SAN JOSE, Costa Rica (AP) — President Barack Obama's trip to Latin America had a decidedly domestic feel, with issues such as immigration, energy and education that are in the forefront of U.S. political debate also dominating his talks with regional leaders.
The shared priorities show how closely entwined the U.S. is with its southern neighbors. These ties stem not only from geography, but also from the growing number of Hispanics living in the United States — and their rapidly increasing political power.
"The United States recognizes our fates are tied up with your success," Obama said Saturday during an economic forum in San Jose, the Costa Rican capital where he wrapped up his three-day trip.
"If you are doing well, we will do better. And if we are doing well, we think your situation improves," he said.
Obama's stops in Mexico and Costa Rica marked his first visit to Latin America since winning re-election last November. His second-term victory resulted in part from the overwhelming support he received from Hispanic voters.
The election results have led Republicans to reconsider their opposition to overhauling U.S. immigration laws, and a bipartisan bill is now being considered on Capitol Hill.
The immigration debate is under close watch in Latin America, and Obama was asked often about it. He used the opportunity to address the concerns of Republican lawmakers, who argue that the U.S. must secure its 2,000-mile border with Mexico before offering a path to citizenship for many of the 11 million people already in the U.S. illegally.
Appealing to congressional concerns over spending, Obama said he is looking for ways for Mexico to pick up some of the cost of enforcing security at the border.
"When it comes to borders, they're shared," he said. "Are there ways in which we can share some of the costs of continual infrastructure upgrades?"
Obama was greeted warmly in Costa Rica, with crowds gathering along the roads in San Jose to watch his motorcade speed from the economic forum to the airport, where Air Force One waited to take him back to Washington.
Obama's agenda in Costa Rica included meetings with President Laura Chinchilla and talks with several Central American leaders. The president opened his visit Thursday in Mexico, where he held talks with new President Enrique Pena Nieto.
Throughout his trip, Obama tried to play down the fight against drug trafficking and organized crime that has dominated the U.S. relationship with Latin America for years.
He aimed to recast the relationship as one centered on economic issues, arguing that boosting jobs and growth is a central part of resolving the region's security issues.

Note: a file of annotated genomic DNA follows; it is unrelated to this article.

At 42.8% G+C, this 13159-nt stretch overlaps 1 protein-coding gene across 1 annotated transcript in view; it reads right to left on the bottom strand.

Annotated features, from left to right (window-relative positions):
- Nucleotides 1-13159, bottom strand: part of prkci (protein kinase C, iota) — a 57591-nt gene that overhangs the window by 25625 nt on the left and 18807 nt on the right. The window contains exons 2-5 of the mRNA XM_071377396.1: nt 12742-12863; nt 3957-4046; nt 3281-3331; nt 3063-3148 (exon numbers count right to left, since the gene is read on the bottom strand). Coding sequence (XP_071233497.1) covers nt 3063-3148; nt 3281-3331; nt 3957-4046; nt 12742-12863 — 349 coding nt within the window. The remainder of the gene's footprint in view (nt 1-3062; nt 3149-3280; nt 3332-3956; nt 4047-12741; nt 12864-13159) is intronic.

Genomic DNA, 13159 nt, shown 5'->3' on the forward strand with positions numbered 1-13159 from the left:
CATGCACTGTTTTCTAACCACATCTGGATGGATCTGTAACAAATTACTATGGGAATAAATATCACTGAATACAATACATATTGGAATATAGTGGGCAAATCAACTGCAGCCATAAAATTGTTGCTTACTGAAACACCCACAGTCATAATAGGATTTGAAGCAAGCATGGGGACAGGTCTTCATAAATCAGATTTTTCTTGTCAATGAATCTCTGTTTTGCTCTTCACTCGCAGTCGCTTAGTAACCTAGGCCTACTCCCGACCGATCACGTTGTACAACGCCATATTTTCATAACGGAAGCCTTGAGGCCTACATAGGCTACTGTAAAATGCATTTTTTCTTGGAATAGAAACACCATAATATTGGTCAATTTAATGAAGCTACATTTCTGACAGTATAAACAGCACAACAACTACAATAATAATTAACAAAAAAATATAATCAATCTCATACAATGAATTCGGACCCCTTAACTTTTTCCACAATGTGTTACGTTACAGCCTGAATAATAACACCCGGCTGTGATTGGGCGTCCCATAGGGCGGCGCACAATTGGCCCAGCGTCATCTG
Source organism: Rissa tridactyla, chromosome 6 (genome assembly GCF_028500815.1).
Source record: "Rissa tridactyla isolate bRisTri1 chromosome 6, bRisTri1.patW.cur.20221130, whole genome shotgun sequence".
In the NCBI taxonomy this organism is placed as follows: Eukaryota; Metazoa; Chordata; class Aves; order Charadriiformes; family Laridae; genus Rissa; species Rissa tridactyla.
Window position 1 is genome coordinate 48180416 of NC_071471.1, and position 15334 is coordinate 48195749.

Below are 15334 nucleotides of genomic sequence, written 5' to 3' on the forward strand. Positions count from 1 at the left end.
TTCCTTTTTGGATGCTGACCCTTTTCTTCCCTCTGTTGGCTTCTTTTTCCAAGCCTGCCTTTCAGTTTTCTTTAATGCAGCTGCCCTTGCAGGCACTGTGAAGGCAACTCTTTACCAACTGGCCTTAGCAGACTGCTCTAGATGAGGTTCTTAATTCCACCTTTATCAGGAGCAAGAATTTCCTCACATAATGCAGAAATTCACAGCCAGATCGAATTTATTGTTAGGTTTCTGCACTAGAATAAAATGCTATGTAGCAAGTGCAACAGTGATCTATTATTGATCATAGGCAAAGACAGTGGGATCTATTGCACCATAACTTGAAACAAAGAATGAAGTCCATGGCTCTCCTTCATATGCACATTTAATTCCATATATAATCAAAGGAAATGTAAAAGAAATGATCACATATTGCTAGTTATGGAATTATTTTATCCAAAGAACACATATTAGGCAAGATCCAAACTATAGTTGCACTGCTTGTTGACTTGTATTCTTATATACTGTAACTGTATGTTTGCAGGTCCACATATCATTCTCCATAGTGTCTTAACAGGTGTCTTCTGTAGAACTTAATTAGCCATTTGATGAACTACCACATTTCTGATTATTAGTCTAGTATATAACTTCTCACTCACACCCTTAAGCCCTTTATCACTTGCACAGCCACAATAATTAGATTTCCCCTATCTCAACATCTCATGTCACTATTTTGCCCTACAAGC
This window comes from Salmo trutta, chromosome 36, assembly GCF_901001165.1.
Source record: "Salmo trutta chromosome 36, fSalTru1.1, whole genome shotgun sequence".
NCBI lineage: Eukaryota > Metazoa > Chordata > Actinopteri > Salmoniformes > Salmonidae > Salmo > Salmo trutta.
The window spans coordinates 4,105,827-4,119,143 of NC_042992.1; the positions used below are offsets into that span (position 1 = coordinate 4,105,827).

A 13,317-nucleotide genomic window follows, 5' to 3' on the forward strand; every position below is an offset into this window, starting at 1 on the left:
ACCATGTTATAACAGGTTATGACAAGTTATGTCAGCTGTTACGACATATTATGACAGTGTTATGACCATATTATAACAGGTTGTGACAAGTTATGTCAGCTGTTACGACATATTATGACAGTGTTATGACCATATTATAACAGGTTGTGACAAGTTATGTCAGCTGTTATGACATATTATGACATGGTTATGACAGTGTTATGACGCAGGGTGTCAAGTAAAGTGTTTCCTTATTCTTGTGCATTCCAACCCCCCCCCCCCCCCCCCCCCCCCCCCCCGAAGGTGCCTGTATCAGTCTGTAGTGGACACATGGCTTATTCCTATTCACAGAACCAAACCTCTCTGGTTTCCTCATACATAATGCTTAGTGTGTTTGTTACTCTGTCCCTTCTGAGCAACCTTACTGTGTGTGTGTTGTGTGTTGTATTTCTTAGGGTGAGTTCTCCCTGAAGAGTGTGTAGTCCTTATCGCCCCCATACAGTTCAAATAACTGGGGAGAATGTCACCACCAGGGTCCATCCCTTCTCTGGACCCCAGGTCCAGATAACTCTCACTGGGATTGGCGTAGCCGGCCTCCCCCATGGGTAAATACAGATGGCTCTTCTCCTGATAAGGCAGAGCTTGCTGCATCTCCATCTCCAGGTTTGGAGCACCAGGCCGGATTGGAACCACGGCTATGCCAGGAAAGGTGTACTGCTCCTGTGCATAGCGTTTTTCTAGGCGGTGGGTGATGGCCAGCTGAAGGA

"It's very hard to create a strong economy when people are personally feeling insecure," he told an audience of business and community leaders at Saturday's economic forum.
During a question-and-answer session, Obama was pressed about clean energy and early childhood education, two issues he has been promoting at the start of his second term.
On education, Obama highlighted a proposal from his State of the Union address to significantly expand prekindergarten education, calling it the single most effective way to boost educational outcomes in the U.S.
But the president said he was unsure whether his plan would pass. Republican lawmakers are reluctant to expand the scope of government, and even more resistant to new taxes, such as the nearly $1-per-pack federal tax on cigarettes Obama proposed in his budget this year to pay for the expanded schooling.
"It's always a struggle to get new revenue for worthy endeavors," Obama said.
He also pressed for energy cooperation between the U.S. and Central America, which has high energy costs but also substantial renewable energy resources. Companies in the region are among those petitioning the U.S. Department of Energy for exports of U.S. stockpiles of liquefied natural gas.
Federal law requires approval of natural gas exports to countries that have a free-trade agreement with the United States, including Mexico. For countries that do not have such an agreement with the U.S., the department is required to grant applications for export authorizations.
Obama said a decision on the permits would be coming soon, and he urged the two regions to enhance cooperation on technology, infrastructure and expertise needed to advance a long-term transition away from oil and gas.
"If any of us find good answers to renewable energy, that will spread like wildfire and everyone will benefit," Obama said.
The president's trip coincided with the 50th anniversary of President John F. Kennedy's visit to the region. The influence of Kennedy's visit still loomed large, with Obama and his counterparts frequently citing the themes Kennedy espoused, including expanding economic opportunity for all people and strengthening ties between governments and the private sector.
"For me to be able to visit 50 years later and to see how much progress has been made both in the region and in the ties between the United States and Central America, I think indicates that President Kennedy's vision was sound," Obama said.
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